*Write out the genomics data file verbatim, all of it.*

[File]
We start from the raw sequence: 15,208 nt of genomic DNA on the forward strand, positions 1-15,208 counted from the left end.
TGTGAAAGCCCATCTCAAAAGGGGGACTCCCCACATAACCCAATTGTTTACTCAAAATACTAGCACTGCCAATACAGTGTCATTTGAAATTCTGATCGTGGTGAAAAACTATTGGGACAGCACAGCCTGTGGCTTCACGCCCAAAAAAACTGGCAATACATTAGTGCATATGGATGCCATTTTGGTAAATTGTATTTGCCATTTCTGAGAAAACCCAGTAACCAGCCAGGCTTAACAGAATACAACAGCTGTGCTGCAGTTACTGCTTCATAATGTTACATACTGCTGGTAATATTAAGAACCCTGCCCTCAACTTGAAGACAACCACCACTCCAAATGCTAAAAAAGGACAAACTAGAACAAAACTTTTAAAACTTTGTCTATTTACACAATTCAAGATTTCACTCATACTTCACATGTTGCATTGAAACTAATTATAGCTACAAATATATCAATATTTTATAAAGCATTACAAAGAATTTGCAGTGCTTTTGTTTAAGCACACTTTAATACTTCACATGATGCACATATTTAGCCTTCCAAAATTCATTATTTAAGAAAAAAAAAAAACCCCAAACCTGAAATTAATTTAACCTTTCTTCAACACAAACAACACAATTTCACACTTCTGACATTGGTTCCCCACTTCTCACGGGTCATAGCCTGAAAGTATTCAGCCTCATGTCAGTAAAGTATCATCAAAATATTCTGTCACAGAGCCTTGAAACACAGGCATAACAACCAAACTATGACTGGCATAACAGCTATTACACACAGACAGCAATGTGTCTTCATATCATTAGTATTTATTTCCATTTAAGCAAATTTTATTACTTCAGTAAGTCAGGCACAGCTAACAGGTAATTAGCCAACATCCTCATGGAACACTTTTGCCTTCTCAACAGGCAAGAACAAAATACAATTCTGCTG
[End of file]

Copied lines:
We start from the raw sequence: 15,208 nt of genomic DNA on the forward strand, positions 1-15,208 counted from the left end.
TGTGAAAGCCCATCTCAAAAGGGGGACTCCCCACATAACCCAATTGTTTACTCAAAATACTAGCACTGCCAATACAGTGTCATTTGAAATTCTGATCGTGGTGAAAAACTATTGGGACAGCACAGCCTGTGGCTTCACGCCCAAAAAAACTGGCAATACATTAGTGCATATGGATGCCATTTTGGTAAATTGTATTTGCCATTTCTGAGAAAACCCAGTAACCAGCCAGGCTTAACAGAATACAACAGCTGTGCTGCAGTTACTGCTTCATAATGTTACATACTGCTGGTAATATTAAGAACCCTGCCCTCAACTTGAAGACAACCACCACTCCAAATGCTAAAAAAGGACAAACTAGAACAAAACTTTTAAAACTTTGTCTATTTACACAATTCAAGATTTCACTCATACTTCACATGTTGCATTGAAACTAATTATAGCTACAAATATATCAATATTTTATAAAGCATTACAAAGAATTTGCAGTGCTTTTGTTTAAGCACACTTTAATACTTCACATGATGCACATATTTAGCCTTCCAAAATTCATTATTTAAGAAAAAAAAAAAACCCCAAACCTGAAATTAATTTAACCTTTCTTCAACACAAACAACACAATTTCACACTTCTGACATTGGTTCCCCACTTCTCACGGGTCATAGCCTGAAAGTATTCAGCCTCATGTCAGTAAAGTATCATCAAAATATTCTGTCACAGAGCCTTGAAACACAGGCATAACAACCAAACTATGACTGGCATAACAGCTATTACACACAGACAGCAATGTGTCTTCATATCATTAGTATTTATTTCCATTTAAGCAAATTTTATTACTTCAGTAAGTCAGGCACAGCTAACAGGTAATTAGCCAACATCCTCATGGAACACTTTTGCCTTCTCAACAGGCAAGAACAAAATACAATTCTGCTG